Every time you ask your teen how his day was, you get a mumbled “Whatever, it was okay” in return.
What to Say
Skip asking general questions like “How’s school?” every day. Instead, ask more specific questions on topics that interest both you and your teen (“Tell me about the pep rally yesterday.” “Are there a lot of cliques in your school?” “Fill me in on your Chemistry lab test.”) You can also use humor and even some gentle sarcasm to get the conversation flowing. Try, “Oh, what a joy it is to live with a brooding teenager!” to make your child laugh and start opening up a bit.
When it comes to drugs, teens are a savvy bunch. Drugs and messages about living drug-free have been part of their lives for years. They can make distinctions not only among different drugs and their effects, but also among trial, occasional use and addiction. They've witnessed many of their peers using drugs — some without obvious or immediate consequences, others whose drug use gets out of control. By the teen years, kids have also had to make plenty of choices of their own about drug use - whether they should give in to peer pressure and experiment with drugs, or go against some of their peers and stay away from drugs and drinking.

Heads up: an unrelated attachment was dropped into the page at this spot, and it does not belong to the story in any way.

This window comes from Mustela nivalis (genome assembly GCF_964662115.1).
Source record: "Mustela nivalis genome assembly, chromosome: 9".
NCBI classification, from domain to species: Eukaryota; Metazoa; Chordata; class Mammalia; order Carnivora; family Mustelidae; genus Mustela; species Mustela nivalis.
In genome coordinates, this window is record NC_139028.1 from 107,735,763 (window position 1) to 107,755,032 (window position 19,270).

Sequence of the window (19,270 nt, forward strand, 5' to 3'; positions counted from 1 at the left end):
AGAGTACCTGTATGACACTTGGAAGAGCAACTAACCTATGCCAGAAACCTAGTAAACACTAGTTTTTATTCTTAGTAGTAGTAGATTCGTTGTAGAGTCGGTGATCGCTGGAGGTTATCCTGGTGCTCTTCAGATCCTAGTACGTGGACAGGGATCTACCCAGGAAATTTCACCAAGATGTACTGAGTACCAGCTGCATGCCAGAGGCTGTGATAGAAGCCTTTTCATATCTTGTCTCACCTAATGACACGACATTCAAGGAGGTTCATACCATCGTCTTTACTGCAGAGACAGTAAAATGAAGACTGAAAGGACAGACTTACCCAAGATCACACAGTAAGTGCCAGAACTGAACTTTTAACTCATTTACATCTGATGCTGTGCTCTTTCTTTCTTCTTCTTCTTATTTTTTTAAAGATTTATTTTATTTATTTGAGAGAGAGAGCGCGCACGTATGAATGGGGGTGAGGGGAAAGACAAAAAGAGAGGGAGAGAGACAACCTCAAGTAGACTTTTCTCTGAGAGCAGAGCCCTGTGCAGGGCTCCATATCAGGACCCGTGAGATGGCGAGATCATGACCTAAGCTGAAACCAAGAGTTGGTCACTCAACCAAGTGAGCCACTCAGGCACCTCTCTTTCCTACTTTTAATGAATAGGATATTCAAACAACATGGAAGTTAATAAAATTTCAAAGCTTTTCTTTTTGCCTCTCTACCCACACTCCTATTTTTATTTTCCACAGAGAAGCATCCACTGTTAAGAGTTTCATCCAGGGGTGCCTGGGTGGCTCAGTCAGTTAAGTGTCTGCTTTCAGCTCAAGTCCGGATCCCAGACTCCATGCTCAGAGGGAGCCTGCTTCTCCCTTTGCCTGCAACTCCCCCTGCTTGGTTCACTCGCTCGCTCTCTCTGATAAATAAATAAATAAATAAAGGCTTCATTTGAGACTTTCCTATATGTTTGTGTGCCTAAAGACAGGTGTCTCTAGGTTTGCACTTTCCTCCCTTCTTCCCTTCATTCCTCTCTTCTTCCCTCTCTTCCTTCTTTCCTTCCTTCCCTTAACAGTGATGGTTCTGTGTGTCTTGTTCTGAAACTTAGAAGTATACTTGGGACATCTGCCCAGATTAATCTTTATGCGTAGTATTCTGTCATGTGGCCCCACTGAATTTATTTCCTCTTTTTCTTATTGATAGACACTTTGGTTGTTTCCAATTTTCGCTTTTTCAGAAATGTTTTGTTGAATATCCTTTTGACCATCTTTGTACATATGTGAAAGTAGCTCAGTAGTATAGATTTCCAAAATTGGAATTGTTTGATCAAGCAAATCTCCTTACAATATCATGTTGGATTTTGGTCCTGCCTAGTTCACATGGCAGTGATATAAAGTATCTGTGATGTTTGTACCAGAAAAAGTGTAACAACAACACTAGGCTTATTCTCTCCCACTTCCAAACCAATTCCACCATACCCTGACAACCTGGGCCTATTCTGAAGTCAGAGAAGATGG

Here are 6 tips to help you help your teen continue to live a healthy, drug-free life:
- Don’t speak generally about drug- and alcohol-use— your older teen needs to hear detailed and reality-driven messages. Topics worth talking about with your teen: using a drug just once can have serious permanent consequences; can put you in risky and dangerous situations; anybody can become a chronic user or addict; combining drugs can have deadly consequences.
- Emphasize what drug use can do to your teen's future. Discuss how drug use can ruin your teen's chance of getting into the college she's been dreaming about or landing the perfect job.
- Challenge your child to be a peer leader among his friends and to take personal responsibility for his actions and show others how to do the same.
- Encourage your teen to volunteer somewhere that he can see the impact of drugs on your community. Teenagers tend to be idealistic and enjoy hearing about ways they can help make the world a better place. Help your teen research volunteer opportunities at local homeless shelters, hospitals or victim services centers.
- Use news reports as discussion openers. If you see a news story about an alcohol-related car accident, talk to your teen about all the victims that an accident leaves in its wake. If the story is about drugs in your community, talk about the ways your community has changed as drug use has grown.
- Compliment your teen for the all the things he does well and for the positive choices he makes. Let him know that he is seen and appreciated. And let him know how you appreciate what a good role model he is for his younger siblings and other kids in the community. Teens still care what their parents think. Let him know how deeply disappointed you would be if he started using drugs.